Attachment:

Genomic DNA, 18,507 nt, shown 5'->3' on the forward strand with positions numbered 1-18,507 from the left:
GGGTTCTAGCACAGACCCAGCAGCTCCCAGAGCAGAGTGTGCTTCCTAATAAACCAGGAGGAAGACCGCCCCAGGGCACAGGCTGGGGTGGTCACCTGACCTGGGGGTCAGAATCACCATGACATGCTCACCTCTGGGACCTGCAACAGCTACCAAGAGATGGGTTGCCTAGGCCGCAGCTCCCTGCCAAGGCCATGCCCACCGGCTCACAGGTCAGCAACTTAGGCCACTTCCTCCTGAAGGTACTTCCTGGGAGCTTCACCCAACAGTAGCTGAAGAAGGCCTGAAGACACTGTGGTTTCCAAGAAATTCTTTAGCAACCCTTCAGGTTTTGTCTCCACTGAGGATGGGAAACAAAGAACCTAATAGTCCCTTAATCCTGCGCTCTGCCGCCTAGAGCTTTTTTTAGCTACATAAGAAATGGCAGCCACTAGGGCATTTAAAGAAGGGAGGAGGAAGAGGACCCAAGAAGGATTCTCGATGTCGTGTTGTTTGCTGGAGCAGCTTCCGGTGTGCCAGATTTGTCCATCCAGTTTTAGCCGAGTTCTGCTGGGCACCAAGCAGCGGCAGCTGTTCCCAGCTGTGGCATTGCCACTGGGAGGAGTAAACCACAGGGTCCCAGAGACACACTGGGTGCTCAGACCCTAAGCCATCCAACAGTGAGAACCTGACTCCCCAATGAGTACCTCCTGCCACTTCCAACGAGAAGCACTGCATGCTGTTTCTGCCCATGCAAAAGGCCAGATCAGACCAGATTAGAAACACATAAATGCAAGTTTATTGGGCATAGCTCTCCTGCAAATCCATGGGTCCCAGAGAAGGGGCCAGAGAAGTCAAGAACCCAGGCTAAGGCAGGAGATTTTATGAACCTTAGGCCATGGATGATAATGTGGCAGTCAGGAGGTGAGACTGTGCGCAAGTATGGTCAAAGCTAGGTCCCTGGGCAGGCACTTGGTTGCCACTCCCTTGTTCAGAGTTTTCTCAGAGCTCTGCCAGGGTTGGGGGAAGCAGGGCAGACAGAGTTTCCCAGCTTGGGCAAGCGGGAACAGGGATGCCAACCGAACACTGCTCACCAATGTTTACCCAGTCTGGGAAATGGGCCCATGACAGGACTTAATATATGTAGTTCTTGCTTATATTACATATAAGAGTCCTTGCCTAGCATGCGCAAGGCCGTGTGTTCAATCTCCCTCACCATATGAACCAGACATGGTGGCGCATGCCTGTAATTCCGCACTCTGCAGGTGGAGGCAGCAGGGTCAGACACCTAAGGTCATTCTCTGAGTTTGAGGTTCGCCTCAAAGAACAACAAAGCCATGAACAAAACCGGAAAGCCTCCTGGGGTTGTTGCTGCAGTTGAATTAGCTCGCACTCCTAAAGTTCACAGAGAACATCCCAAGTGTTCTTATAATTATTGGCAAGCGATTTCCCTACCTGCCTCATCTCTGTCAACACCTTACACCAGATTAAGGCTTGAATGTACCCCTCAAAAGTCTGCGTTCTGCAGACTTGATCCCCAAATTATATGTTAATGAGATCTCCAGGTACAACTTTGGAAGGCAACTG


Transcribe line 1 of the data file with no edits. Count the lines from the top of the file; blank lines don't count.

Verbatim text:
Genomic DNA, 18,507 nt, shown 5'->3' on the forward strand with positions numbered 1-18,507 from the left: